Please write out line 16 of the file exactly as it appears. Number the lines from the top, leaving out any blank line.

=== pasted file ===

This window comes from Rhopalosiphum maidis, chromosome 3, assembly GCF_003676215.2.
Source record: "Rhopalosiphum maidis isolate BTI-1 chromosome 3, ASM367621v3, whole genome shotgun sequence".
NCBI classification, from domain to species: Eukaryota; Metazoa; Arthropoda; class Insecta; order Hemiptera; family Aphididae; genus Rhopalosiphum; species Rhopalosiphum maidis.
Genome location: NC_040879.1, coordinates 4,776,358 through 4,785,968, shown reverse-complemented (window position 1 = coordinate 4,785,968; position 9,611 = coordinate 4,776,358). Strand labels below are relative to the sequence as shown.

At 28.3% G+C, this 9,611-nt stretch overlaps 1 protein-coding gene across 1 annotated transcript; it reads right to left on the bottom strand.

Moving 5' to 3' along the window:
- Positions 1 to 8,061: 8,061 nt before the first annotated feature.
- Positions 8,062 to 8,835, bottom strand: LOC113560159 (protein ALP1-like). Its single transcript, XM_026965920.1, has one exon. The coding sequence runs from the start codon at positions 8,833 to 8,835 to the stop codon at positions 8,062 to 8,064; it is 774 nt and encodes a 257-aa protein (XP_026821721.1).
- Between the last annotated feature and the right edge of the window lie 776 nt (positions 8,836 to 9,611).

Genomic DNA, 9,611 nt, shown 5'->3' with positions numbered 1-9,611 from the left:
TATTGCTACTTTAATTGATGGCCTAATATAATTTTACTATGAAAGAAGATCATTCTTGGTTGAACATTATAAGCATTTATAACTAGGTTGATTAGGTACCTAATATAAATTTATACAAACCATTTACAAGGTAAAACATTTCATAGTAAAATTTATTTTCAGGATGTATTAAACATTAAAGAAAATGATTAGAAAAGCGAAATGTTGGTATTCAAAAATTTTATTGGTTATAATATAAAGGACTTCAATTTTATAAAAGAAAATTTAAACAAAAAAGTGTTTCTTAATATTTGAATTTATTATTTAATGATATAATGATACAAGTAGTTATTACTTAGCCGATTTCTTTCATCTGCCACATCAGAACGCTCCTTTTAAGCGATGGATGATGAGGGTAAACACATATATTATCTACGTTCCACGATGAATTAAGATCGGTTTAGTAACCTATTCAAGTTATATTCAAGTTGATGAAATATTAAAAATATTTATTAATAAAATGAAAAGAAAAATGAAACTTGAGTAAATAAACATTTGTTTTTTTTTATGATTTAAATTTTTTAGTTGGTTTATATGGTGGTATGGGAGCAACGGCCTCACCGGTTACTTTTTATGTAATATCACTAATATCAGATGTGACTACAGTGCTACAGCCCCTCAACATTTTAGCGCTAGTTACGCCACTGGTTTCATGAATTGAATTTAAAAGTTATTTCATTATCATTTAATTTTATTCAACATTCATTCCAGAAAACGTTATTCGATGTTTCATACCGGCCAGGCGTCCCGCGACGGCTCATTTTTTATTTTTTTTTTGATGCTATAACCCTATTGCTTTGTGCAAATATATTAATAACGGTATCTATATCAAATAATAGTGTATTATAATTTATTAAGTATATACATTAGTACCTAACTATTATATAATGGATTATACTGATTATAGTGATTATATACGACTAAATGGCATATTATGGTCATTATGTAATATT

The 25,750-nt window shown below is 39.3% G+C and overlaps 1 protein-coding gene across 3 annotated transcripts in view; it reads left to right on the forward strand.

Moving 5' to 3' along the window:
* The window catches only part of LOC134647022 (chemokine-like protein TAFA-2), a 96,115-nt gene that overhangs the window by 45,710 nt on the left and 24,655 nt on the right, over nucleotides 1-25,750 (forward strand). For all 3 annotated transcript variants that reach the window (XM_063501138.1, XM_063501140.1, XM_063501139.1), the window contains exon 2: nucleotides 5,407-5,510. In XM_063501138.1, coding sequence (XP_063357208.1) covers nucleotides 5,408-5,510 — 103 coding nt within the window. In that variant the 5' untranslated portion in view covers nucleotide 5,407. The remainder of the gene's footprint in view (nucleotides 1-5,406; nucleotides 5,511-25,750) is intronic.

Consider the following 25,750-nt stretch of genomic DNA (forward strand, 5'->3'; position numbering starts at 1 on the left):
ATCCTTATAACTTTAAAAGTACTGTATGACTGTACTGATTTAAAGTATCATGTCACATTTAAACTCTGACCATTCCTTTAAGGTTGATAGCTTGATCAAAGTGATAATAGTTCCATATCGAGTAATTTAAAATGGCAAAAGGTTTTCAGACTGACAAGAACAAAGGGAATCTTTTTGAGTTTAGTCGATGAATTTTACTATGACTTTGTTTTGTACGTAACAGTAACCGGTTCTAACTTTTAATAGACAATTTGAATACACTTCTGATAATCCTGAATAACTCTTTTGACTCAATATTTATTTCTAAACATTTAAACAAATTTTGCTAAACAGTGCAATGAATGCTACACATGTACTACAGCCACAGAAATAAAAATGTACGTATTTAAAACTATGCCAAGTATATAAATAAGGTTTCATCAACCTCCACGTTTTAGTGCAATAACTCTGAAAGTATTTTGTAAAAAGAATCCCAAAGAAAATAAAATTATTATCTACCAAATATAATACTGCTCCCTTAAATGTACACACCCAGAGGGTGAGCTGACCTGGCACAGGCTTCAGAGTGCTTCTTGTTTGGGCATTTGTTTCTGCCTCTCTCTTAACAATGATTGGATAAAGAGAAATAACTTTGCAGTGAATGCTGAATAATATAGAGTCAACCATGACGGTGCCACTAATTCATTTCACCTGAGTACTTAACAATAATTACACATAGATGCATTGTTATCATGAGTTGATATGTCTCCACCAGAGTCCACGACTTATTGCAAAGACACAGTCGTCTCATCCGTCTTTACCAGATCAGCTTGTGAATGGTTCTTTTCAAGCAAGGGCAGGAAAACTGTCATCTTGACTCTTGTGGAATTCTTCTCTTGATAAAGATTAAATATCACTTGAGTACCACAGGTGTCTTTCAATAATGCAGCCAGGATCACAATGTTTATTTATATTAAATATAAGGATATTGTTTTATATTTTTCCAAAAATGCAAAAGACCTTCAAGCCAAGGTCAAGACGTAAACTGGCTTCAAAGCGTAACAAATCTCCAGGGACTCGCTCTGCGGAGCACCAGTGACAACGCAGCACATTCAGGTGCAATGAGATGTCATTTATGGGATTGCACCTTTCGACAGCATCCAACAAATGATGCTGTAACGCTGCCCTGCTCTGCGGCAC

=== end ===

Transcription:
ATCCTTATAACTTTAAAAGTACTGTATGACTGTACTGATTTAAAGTATCATGTCACATTTAAACTCTGACCATTCCTTTAAGGTTGATAGCTTGATCAAAGTGATAATAGTTCCATATCGAGTAATTTAAAATGGCAAAAGGTTTTCAGACTGACAAGAACAAAGGGAATCTTTTTGAGTTTAGTCGATGAATTTTACTATGACTTTGTTTTGTACGTAACAGTAACCGGTTCTAACTTTTAATAGACAATTTGAATACACTTCTGATAATCCTGAATAACTCTTTTGACTCAATATTTATTTCTAAACATTTAAACAAATTTTGCTAAACAGTGCAATGAATGCTACACATGTACTACAGCCACAGAAATAAAAATGTACGTATTTAAAACTATGCCAAGTATATAAATAAGGTTTCATCAACCTCCACGTTTTAGTGCAATAACTCTGAAAGTATTTTGTAAAAAGAATCCCAAAGAAAATAAAATTATTATCTACCAAATATAATACTGCTCCCTTAAATGTACACACCCAGAGGGTGAGCTGACCTGGCACAGGCTTCAGAGTGCTTCTTGTTTGGGCATTTGTTTCTGCCTCTCTCTTAACAATGATTGGATAAAGAGAAATAACTTTGCAGTGAATGCTGAATAATATAGAGTCAACCATGACGGTGCCACTAATTCATTTCACCTGAGTACTTAACAATAATTACACATAGATGCATTGTTATCATGAGTTGATATGTCTCCACCAGAGTCCACGACTTATTGCAAAGACACAGTCGTCTCATCCGTCTTTACCAGATCAGCTTGTGAATGGTTCTTTTCAAGCAAGGGCAGGAAAACTGTCATCTTGACTCTTGTGGAATTCTTCTCTTGATAAAGATTAAATATCACTTGAGTACCACAGGTGTCTTTCAATAATGCAGCCAGGATCACAATGTTTATTTATATTAAATATAAGGATATTGTTTTATATTTTTCCAAAAATGCAAAAGACCTTCAAGCCAAGGTCAAGACGTAAACTGGCTTCAAAGCGTAACAAATCTCCAGGGACTCGCTCTGCGGAGCACCAGTGACAACGCAGCACATTCAGGTGCAATGAGATGTCATTTATGGGATTGCACCTTTCGACAGCATCCAACAAATGATGCTGTAACGCTGCCCTGCTCTGCGGCAC